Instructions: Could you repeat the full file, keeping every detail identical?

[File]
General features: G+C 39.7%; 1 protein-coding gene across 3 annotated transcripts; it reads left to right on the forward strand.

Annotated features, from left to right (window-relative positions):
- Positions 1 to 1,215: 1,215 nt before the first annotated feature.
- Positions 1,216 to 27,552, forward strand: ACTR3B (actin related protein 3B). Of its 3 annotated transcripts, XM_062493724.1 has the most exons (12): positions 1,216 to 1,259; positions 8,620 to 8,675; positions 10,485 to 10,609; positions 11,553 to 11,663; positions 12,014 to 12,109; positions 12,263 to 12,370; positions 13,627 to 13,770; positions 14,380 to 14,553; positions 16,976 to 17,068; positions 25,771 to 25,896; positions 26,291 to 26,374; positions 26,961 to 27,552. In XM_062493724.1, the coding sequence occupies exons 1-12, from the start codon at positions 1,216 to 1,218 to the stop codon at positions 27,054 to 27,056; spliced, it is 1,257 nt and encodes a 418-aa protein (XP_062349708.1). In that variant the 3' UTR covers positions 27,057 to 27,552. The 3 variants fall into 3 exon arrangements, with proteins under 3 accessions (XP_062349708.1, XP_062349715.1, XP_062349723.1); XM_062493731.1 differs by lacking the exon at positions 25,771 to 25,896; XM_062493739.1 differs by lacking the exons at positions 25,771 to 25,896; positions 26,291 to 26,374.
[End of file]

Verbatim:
General features: G+C 39.7%; 1 protein-coding gene across 3 annotated transcripts; it reads left to right on the forward strand.

Annotated features, from left to right (window-relative positions):
- Positions 1 to 1,215: 1,215 nt before the first annotated feature.
- Positions 1,216 to 27,552, forward strand: ACTR3B (actin related protein 3B). Of its 3 annotated transcripts, XM_062493724.1 has the most exons (12): positions 1,216 to 1,259; positions 8,620 to 8,675; positions 10,485 to 10,609; positions 11,553 to 11,663; positions 12,014 to 12,109; positions 12,263 to 12,370; positions 13,627 to 13,770; positions 14,380 to 14,553; positions 16,976 to 17,068; positions 25,771 to 25,896; positions 26,291 to 26,374; positions 26,961 to 27,552. In XM_062493724.1, the coding sequence occupies exons 1-12, from the start codon at positions 1,216 to 1,218 to the stop codon at positions 27,054 to 27,056; spliced, it is 1,257 nt and encodes a 418-aa protein (XP_062349708.1). In that variant the 3' UTR covers positions 27,057 to 27,552. The 3 variants fall into 3 exon arrangements, with proteins under 3 accessions (XP_062349708.1, XP_062349715.1, XP_062349723.1); XM_062493731.1 differs by lacking the exon at positions 25,771 to 25,896; XM_062493739.1 differs by lacking the exons at positions 25,771 to 25,896; positions 26,291 to 26,374.